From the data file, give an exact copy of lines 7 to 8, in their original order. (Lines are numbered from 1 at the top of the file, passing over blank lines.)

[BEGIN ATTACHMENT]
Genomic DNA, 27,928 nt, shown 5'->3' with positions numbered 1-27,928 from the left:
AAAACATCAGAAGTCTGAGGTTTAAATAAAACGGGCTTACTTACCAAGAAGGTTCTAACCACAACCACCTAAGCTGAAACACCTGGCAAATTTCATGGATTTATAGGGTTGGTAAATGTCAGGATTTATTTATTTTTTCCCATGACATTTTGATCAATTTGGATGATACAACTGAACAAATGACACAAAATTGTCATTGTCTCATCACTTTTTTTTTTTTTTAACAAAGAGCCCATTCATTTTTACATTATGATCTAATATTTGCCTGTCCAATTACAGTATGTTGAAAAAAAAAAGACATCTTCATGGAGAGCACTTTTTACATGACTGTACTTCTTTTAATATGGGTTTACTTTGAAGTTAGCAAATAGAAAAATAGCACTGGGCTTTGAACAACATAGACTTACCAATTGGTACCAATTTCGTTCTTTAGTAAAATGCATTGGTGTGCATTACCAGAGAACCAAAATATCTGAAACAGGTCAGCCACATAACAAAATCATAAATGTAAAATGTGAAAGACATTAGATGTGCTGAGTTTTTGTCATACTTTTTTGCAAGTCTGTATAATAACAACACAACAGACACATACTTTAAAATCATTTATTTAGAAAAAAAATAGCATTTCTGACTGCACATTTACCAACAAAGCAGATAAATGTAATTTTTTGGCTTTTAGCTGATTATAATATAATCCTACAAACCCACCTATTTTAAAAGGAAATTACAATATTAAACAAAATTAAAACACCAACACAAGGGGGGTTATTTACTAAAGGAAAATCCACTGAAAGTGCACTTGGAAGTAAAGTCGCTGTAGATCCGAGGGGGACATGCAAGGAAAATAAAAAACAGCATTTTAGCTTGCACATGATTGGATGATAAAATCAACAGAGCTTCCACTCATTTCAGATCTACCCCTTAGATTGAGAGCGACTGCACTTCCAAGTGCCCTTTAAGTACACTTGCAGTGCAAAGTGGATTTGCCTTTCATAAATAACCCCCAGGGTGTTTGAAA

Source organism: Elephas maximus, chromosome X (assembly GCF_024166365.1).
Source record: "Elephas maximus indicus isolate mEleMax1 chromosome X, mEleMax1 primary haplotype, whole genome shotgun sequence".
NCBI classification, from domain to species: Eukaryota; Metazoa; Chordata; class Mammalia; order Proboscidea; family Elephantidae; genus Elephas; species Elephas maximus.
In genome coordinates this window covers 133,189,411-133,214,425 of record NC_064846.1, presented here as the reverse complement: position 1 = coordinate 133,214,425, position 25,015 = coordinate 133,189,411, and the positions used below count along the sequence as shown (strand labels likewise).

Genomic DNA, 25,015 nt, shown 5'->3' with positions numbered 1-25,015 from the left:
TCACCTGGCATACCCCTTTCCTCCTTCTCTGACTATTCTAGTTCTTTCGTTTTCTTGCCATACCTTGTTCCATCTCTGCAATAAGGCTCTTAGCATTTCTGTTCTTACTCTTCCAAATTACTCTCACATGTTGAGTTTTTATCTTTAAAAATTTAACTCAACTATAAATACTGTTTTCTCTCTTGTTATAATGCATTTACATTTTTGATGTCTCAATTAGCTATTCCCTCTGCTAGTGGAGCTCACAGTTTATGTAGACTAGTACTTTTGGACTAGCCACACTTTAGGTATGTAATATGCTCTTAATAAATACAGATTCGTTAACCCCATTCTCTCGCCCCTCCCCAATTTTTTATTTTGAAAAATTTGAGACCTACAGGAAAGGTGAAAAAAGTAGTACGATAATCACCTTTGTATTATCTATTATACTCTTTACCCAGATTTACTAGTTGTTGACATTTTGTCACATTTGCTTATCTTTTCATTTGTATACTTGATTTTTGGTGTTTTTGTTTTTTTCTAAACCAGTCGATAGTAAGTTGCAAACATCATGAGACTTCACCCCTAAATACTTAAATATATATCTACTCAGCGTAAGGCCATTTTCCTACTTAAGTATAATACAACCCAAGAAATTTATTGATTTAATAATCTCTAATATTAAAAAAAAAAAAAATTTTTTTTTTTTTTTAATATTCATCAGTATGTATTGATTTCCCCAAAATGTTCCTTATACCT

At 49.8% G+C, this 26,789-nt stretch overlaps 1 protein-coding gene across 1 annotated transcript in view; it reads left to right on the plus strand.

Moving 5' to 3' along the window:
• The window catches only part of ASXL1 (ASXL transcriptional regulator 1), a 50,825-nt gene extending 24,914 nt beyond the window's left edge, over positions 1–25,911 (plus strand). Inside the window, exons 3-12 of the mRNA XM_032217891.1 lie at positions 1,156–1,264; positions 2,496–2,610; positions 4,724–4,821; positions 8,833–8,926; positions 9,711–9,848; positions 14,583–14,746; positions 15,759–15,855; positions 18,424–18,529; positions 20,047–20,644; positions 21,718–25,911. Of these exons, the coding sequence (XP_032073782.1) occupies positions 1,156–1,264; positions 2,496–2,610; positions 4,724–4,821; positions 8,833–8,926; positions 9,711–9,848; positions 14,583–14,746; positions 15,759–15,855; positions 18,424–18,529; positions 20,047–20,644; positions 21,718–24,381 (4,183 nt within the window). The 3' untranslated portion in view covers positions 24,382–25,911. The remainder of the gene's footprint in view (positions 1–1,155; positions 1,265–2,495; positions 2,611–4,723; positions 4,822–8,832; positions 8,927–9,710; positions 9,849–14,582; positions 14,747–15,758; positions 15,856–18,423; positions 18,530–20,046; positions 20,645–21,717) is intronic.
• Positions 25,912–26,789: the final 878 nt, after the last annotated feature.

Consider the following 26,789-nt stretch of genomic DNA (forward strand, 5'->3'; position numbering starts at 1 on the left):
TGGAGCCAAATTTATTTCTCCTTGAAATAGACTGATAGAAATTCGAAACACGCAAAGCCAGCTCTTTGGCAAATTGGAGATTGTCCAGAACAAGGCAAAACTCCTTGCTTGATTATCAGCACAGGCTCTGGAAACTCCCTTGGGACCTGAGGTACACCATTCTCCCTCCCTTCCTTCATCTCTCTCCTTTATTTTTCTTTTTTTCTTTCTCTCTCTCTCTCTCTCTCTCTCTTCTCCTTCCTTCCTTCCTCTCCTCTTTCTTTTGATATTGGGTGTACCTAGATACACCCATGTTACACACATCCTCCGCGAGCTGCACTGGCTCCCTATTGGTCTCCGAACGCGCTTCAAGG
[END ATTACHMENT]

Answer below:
Genomic DNA, 25,015 nt, shown 5'->3' with positions numbered 1-25,015 from the left:
TCACCTGGCATACCCCTTTCCTCCTTCTCTGACTATTCTAGTTCTTTCGTTTTCTTGCCATACCTTGTTCCATCTCTGCAATAAGGCTCTTAGCATTTCTGTTCTTACTCTTCCAAATTACTCTCACATGTTGAGTTTTTATCTTTAAAAATTTAACTCAACTATAAATACTGTTTTCTCTCTTGTTATAATGCATTTACATTTTTGATGTCTCAATTAGCTATTCCCTCTGCTAGTGGAGCTCACAGTTTATGTAGACTAGTACTTTTGGACTAGCCACACTTTAGGTATGTAATATGCTCTTAATAAATACAGATTCGTTAACCCCATTCTCTCGCCCCTCCCCAATTTTTTATTTTGAAAAATTTGAGACCTACAGGAAAGGTGAAAAAAGTAGTACGATAATCACCTTTGTATTATCTATTATACTCTTTACCCAGATTTACTAGTTGTTGACATTTTGTCACATTTGCTTATCTTTTCATTTGTATACTTGATTTTTGGTGTTTTTGTTTTTTTCTAAACCAGTCGATAGTAAGTTGCAAACATCATGAGACTTCACCCCTAAATACTTAAATATATATCTACTCAGCGTAAGGCCATTTTCCTACTTAAGTATAATACAACCCAAGAAATTTATTGATTTAATAATCTCTAATATTAAAAAAAAAAAAAATTTTTTTTTTTTTTTAATATTCATCAGTATGTATTGATTTCCCCAAAATGTTCCTTATACCT